Portrait of William Tyndale
Daily Reformation, Acts 17:10-13
About the Reformer
William Tyndale, the faithful minister of Christ, was born about the borders of Wales, and brought up from a child in the University of Oxford, where he, by long continuance, increased as well in the knowledge of tongues, and other liberal arts, as especially in the knowledge of the Scriptures, whereunto his mind was singularly addicted; insomuch that he, lying then in Magdalen Hall, read privily to certain students and fellows of Magdalen College some parcel of divinity; instructing them in the knowledge and truth of the Scriptures. His manners and conversation being correspondent to the same, were such that all they that knew him reputed him to be a man of most virtuous disposition, and of life unspotted.
Thus he, in the University of Oxford, increasing more and more in learning, and proceeding in degrees of the schools, spying his time, removed from thence to the University of Cambridge, where he likewise made his abode a certain space. Being now further ripened in the knowledge of God’s Word, leaving that university, he resorted to one Master Welch, a knight of Gloucestershire, and was there schoolmaster to his children, and in good favor with his master. As this gentleman kept a good ordinary commonly at his table, there resorted to him many times sundry abbots, deans, archdeacons, with divers other doctors, and great beneficed men; who there, together with Master Tyndale sitting at the same table, did use many times to enter communication, and talk of learned men, as of Luther and of Erasmus; also of divers other controversies and questions upon the Scripture.
Then Master Tyndale, as he was learned and well practiced in God’s matters, spared not to show unto them simply and plainly his judgment, and when they at any time did vary from Tyndale in opinions, he would show them in the Book, and lay plainly before them the open and manifest places of the Scriptures, to confute their errors, and confirm his sayings. And thus continued they for a certain season, reasoning and contending together divers times, until at length they waxed weary, and bare a secret grudge in their hearts against him.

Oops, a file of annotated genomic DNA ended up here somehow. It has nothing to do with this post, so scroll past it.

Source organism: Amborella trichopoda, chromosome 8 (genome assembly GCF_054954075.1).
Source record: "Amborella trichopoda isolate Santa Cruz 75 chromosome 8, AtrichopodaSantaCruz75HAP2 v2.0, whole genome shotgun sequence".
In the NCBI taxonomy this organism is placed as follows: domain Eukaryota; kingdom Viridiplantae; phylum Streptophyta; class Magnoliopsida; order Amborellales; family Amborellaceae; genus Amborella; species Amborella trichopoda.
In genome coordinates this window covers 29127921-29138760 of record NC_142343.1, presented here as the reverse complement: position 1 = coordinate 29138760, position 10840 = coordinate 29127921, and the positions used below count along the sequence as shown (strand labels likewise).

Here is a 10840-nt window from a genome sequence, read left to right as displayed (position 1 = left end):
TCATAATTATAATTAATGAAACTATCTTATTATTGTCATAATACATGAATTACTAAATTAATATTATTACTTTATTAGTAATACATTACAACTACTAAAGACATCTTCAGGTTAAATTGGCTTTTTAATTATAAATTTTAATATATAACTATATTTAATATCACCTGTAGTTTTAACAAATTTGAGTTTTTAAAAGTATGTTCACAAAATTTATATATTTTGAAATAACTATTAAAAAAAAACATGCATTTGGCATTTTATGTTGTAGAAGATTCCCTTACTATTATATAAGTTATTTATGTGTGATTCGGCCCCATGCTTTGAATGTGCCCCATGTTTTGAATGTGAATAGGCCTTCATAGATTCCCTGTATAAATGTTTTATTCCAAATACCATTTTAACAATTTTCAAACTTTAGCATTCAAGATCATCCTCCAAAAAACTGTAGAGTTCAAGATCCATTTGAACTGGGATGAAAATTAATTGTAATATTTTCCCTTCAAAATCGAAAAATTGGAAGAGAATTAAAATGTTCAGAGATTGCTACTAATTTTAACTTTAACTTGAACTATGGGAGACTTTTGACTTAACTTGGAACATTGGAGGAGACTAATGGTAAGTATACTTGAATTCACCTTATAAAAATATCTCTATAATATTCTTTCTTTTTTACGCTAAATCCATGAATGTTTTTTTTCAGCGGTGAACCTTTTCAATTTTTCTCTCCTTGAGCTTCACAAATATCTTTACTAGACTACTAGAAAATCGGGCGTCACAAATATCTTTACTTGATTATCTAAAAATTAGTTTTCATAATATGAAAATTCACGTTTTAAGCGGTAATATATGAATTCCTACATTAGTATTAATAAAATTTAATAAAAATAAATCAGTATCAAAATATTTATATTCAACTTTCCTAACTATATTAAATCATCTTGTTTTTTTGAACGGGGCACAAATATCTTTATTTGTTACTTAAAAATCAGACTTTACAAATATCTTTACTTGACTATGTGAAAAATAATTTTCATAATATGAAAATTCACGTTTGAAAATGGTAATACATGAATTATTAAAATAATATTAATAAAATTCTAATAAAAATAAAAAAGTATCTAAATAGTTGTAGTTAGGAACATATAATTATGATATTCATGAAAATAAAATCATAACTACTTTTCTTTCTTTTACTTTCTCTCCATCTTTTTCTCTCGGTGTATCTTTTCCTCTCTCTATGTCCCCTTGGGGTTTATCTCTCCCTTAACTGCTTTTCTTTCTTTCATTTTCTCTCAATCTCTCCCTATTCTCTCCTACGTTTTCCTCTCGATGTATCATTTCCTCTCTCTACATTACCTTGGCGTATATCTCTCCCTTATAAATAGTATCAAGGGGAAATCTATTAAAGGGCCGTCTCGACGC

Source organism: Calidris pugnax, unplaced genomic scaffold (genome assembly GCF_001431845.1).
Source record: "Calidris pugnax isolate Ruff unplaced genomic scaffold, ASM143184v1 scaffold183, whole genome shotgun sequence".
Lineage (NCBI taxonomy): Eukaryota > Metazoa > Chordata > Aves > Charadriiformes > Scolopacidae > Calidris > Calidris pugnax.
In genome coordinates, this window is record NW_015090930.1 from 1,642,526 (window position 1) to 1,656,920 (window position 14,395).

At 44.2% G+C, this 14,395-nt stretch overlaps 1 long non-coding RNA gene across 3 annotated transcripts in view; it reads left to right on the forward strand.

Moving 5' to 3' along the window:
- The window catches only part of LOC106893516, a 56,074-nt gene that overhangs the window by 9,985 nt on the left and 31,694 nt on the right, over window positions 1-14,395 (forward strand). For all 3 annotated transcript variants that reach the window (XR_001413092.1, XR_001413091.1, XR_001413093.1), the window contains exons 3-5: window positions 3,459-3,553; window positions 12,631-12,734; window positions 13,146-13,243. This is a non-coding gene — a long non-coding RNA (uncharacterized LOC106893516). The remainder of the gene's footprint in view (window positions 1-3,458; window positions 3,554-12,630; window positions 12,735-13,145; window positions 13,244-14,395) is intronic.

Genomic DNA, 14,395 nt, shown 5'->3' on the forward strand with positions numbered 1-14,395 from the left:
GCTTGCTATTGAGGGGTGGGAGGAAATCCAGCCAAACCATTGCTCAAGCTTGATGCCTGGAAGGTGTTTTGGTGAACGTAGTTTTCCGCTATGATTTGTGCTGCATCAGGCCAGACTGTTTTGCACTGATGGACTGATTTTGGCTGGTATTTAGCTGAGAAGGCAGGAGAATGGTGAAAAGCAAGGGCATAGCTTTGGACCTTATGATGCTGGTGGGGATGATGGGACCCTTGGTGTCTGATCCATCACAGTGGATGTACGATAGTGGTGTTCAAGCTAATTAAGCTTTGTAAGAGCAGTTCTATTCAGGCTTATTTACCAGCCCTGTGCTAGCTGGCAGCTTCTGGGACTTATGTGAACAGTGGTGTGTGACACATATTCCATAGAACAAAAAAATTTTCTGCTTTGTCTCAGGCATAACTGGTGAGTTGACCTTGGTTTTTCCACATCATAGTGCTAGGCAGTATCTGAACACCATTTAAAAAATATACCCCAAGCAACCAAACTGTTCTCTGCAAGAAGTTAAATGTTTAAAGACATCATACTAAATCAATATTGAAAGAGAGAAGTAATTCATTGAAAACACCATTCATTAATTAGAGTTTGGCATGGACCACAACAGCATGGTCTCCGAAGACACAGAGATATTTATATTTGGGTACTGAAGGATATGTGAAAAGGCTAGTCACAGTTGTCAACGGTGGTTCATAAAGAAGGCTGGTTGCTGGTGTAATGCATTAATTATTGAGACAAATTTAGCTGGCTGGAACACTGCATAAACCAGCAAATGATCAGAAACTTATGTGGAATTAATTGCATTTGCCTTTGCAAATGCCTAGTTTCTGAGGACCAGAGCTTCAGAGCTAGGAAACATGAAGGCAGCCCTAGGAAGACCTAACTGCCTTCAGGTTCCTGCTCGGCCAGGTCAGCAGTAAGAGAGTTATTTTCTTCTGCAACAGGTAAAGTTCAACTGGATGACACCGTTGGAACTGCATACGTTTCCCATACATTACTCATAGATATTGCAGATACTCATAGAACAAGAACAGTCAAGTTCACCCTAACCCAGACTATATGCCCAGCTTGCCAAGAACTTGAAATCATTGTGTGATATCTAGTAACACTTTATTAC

—John Foxe, Foxe’s Book of Martyrs
Pulling It Together
“What should I do?” asked the man.
“What does the scripture say to do?” answered his pastor.
“It isn’t that easy!” he rejoined.
Of course, he was correct. For the person who wishes to contend with the truth of scriptures, obeying God is terribly difficult. Yet for the person who sees beauty and truth in the word of God, obedience is sweet—even if the results seem sour. How has the Lord called you to obedience? The preaching of his word? Then preach despite the results. The care of a family or church member? Then give your care with cheerfulness whether they appreciate you or not. Has he called you to give some of the bounty he has provided you for his kingdom—say for a mission or your church? Then give with liberality whether or not you see the outcome. Obedience in these and other matters is simple and sweet for the one who finds guidance in God’s word.
© Mark E. Ryman, Daily Reformation: Devotions with the Reformers